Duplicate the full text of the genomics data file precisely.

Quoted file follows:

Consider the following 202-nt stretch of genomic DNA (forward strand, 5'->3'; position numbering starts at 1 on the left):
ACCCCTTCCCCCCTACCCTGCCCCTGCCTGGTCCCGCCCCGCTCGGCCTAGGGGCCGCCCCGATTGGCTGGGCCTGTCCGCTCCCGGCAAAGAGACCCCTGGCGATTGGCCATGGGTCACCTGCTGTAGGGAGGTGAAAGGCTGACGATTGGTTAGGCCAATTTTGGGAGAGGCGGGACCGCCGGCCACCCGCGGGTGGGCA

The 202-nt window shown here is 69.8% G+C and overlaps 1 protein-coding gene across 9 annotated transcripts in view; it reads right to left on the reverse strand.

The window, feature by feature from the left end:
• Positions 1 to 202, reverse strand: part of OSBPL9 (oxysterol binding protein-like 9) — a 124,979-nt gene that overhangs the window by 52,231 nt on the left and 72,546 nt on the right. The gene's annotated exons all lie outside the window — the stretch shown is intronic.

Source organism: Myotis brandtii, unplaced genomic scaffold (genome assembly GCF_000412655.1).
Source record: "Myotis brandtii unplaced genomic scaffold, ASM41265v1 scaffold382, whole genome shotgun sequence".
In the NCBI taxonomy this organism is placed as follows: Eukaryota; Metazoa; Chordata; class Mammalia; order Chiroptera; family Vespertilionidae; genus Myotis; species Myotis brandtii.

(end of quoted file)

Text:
Consider the following 202-nt stretch of genomic DNA (forward strand, 5'->3'; position numbering starts at 1 on the left):
ACCCCTTCCCCCCTACCCTGCCCCTGCCTGGTCCCGCCCCGCTCGGCCTAGGGGCCGCCCCGATTGGCTGGGCCTGTCCGCTCCCGGCAAAGAGACCCCTGGCGATTGGCCATGGGTCACCTGCTGTAGGGAGGTGAAAGGCTGACGATTGGTTAGGCCAATTTTGGGAGAGGCGGGACCGCCGGCCACCCGCGGGTGGGCA

The 202-nt window shown here is 69.8% G+C and overlaps 1 protein-coding gene across 9 annotated transcripts in view; it reads right to left on the reverse strand.

The window, feature by feature from the left end:
• Positions 1 to 202, reverse strand: part of OSBPL9 (oxysterol binding protein-like 9) — a 124,979-nt gene that overhangs the window by 52,231 nt on the left and 72,546 nt on the right. The gene's annotated exons all lie outside the window — the stretch shown is intronic.

Source organism: Myotis brandtii, unplaced genomic scaffold (genome assembly GCF_000412655.1).
Source record: "Myotis brandtii unplaced genomic scaffold, ASM41265v1 scaffold382, whole genome shotgun sequence".
In the NCBI taxonomy this organism is placed as follows: Eukaryota; Metazoa; Chordata; class Mammalia; order Chiroptera; family Vespertilionidae; genus Myotis; species Myotis brandtii.